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Tuesday, March 1, 2011

Snitching vs. Throwing Under the Bus

Snitch is defined as: “inform on somebody: to tell somebody in authority about another person's wrongdoing.  (Friends don’t snitch on each other).”  Encarta Dictionary.

To throw (someone) under the bus is defined as a: “phrase meaning to sacrifice some other person, usually one who is undeserving or at least vulnerable and often a friend or ally, to make personal gain.”  Wikipedia.

Snitch includes the elements of telling authority about another person’s wrongdoing, whereas to throw someone under the bus includes the elements of, for personal gain, sacrificing another (often a friend or ally) who is undeserving or vulnerable.  In some communities there is a strong anti-snitching ethos.  Law enforcement in these cases is made difficult.  No one dare be considered a snitch.  In prison it is readily understood that snitches will often face retaliation from other inmates.  The primary enforcer of the anti-snitch ethos is intimidation and fear.  Throwing someone under the bus does not necessitate the elements of authority or wrongdoing.  Rather, it stems often from the desire not to be embarrassed by a personal blunder.  Rather than taking responsibility ourselves, we instead throw a vulnerable individual under the bus. This practice is for personal gain—it takes the blame or embarrassment off of us and places it on the one tossed under the bus. This practice can also, however, resemble snitching, but the occasion involved does not rise to the level of wrongdoing.  After a largely inconsequential false step, one is gratuitously identified as the source of the blunder. Often this is done to simultaneously put ourselves in a better light (for personal gain).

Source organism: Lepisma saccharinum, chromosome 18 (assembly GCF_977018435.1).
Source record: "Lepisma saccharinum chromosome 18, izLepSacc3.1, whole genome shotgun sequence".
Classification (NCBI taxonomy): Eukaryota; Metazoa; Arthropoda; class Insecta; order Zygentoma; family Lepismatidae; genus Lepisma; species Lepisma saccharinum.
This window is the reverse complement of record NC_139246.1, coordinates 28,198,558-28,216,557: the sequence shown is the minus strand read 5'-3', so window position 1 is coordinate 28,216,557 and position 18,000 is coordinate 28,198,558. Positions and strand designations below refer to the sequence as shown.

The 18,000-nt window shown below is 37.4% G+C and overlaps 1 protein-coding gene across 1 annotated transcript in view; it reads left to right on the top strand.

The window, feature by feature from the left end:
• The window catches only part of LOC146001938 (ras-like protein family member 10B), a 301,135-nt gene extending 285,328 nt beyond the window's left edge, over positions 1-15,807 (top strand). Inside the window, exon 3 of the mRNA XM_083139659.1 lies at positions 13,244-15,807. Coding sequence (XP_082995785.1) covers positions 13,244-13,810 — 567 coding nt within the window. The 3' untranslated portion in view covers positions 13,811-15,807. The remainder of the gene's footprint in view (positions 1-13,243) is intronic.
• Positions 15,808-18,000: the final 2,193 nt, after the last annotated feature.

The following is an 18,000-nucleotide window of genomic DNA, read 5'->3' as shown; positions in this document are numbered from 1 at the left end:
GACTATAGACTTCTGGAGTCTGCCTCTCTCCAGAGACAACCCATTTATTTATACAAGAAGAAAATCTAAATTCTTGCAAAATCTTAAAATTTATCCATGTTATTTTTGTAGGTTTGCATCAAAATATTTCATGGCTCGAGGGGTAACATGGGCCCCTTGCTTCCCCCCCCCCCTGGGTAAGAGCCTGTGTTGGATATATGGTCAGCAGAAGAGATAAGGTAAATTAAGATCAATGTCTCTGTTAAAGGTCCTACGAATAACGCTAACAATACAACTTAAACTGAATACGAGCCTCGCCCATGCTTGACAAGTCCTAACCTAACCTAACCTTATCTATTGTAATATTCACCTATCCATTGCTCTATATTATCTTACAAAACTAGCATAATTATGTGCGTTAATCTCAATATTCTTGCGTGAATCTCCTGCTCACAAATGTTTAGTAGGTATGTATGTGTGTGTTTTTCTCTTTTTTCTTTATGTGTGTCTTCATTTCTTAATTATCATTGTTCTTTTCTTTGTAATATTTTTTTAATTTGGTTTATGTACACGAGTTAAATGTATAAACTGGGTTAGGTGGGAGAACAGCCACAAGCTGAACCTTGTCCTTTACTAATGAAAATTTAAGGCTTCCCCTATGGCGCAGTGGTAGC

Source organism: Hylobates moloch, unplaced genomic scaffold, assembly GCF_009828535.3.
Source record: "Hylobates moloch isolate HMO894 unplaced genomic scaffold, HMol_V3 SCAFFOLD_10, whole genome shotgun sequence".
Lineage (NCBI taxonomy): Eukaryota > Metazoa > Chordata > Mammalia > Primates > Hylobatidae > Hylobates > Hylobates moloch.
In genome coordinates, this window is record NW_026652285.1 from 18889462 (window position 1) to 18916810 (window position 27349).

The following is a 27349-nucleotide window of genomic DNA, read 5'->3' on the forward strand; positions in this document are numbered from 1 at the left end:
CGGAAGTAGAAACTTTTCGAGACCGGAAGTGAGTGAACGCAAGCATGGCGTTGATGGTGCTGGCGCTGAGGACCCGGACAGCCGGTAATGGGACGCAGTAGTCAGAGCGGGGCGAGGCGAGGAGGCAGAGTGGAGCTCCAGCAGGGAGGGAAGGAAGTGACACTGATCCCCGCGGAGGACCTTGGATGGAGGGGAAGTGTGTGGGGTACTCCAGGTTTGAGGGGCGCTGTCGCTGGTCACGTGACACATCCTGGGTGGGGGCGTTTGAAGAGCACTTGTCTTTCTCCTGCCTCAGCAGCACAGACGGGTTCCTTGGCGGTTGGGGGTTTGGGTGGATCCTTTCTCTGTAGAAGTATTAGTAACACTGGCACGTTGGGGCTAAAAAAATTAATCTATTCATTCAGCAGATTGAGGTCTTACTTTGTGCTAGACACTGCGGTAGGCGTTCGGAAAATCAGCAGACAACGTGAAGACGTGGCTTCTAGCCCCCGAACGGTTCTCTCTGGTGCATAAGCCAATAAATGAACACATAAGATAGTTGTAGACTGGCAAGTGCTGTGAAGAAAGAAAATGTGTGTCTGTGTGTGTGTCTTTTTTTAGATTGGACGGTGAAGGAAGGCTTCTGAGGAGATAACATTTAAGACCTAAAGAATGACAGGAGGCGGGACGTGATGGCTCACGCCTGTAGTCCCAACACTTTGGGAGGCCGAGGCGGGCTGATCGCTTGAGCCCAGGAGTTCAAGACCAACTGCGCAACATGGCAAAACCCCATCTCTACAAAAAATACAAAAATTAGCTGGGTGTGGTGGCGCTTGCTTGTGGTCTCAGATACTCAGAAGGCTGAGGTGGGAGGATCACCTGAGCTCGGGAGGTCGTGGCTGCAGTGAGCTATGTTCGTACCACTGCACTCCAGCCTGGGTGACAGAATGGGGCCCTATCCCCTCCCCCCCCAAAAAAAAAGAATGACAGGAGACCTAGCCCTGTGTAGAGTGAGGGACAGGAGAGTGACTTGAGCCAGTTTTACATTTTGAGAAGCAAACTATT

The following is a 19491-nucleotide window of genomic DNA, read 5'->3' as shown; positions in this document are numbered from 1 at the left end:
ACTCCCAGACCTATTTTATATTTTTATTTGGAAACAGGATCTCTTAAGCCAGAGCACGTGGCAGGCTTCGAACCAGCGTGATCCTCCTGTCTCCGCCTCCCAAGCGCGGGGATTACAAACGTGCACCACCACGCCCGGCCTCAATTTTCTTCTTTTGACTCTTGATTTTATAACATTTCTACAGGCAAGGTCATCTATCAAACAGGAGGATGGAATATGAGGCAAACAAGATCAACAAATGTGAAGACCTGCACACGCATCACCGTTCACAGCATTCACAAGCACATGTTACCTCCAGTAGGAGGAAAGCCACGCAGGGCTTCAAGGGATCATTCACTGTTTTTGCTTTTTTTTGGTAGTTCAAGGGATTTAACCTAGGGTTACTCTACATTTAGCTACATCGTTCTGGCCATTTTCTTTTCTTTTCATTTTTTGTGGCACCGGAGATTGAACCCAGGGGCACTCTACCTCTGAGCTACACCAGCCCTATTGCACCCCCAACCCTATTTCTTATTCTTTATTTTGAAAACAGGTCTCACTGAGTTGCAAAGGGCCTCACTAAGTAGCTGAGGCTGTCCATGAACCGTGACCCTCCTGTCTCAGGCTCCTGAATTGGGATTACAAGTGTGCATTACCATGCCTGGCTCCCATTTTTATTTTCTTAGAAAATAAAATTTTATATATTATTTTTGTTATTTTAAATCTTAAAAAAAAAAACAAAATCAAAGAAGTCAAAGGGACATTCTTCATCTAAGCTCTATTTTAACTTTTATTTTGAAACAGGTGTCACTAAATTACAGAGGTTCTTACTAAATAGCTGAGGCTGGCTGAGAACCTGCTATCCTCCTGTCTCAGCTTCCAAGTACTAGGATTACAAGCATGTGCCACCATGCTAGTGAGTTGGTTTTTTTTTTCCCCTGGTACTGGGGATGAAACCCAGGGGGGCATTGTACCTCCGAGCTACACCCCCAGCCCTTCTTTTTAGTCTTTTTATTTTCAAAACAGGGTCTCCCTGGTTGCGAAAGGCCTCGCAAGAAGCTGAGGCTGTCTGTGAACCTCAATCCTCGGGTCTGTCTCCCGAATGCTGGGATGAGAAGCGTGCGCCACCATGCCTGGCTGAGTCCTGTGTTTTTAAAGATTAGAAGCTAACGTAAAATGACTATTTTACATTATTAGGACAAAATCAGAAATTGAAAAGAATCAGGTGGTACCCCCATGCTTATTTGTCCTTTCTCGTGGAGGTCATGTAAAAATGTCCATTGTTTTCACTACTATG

The term and expression, while at first glance appearing similar in meaning, are in fact quite different.  Nevertheless, as friendship serves to curtail snitching, it also is likely to be anticipated that any friendship will be strained by the habitual practice of throwing one another under the bus. A breach of loyalty is the common thread inherent in both concepts.

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